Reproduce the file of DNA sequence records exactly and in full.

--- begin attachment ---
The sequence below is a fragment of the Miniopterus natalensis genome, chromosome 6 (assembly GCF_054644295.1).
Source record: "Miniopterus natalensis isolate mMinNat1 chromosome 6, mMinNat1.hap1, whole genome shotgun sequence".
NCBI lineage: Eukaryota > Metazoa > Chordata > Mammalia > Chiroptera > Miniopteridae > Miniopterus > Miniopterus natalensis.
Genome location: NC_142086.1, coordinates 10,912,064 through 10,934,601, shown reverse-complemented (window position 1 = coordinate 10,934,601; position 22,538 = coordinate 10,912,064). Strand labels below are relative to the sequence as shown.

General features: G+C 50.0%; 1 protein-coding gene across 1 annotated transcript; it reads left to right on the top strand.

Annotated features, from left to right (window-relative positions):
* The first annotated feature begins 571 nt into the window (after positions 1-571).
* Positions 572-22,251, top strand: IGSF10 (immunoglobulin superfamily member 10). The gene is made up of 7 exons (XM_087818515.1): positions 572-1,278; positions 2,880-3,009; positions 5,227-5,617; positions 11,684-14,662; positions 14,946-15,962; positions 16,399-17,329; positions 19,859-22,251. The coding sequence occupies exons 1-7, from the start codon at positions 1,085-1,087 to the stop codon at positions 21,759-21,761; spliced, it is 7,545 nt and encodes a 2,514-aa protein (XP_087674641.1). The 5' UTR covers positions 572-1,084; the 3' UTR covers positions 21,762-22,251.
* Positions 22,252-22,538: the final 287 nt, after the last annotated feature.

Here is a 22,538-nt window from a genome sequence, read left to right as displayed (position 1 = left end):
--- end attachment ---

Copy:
The sequence below is a fragment of the Miniopterus natalensis genome, chromosome 6 (assembly GCF_054644295.1).
Source record: "Miniopterus natalensis isolate mMinNat1 chromosome 6, mMinNat1.hap1, whole genome shotgun sequence".
NCBI lineage: Eukaryota > Metazoa > Chordata > Mammalia > Chiroptera > Miniopteridae > Miniopterus > Miniopterus natalensis.
Genome location: NC_142086.1, coordinates 10,912,064 through 10,934,601, shown reverse-complemented (window position 1 = coordinate 10,934,601; position 22,538 = coordinate 10,912,064). Strand labels below are relative to the sequence as shown.

General features: G+C 50.0%; 1 protein-coding gene across 1 annotated transcript; it reads left to right on the top strand.

Annotated features, from left to right (window-relative positions):
* The first annotated feature begins 571 nt into the window (after positions 1-571).
* Positions 572-22,251, top strand: IGSF10 (immunoglobulin superfamily member 10). The gene is made up of 7 exons (XM_087818515.1): positions 572-1,278; positions 2,880-3,009; positions 5,227-5,617; positions 11,684-14,662; positions 14,946-15,962; positions 16,399-17,329; positions 19,859-22,251. The coding sequence occupies exons 1-7, from the start codon at positions 1,085-1,087 to the stop codon at positions 21,759-21,761; spliced, it is 7,545 nt and encodes a 2,514-aa protein (XP_087674641.1). The 5' UTR covers positions 572-1,084; the 3' UTR covers positions 21,762-22,251.
* Positions 22,252-22,538: the final 287 nt, after the last annotated feature.

Here is a 22,538-nt window from a genome sequence, read left to right as displayed (position 1 = left end):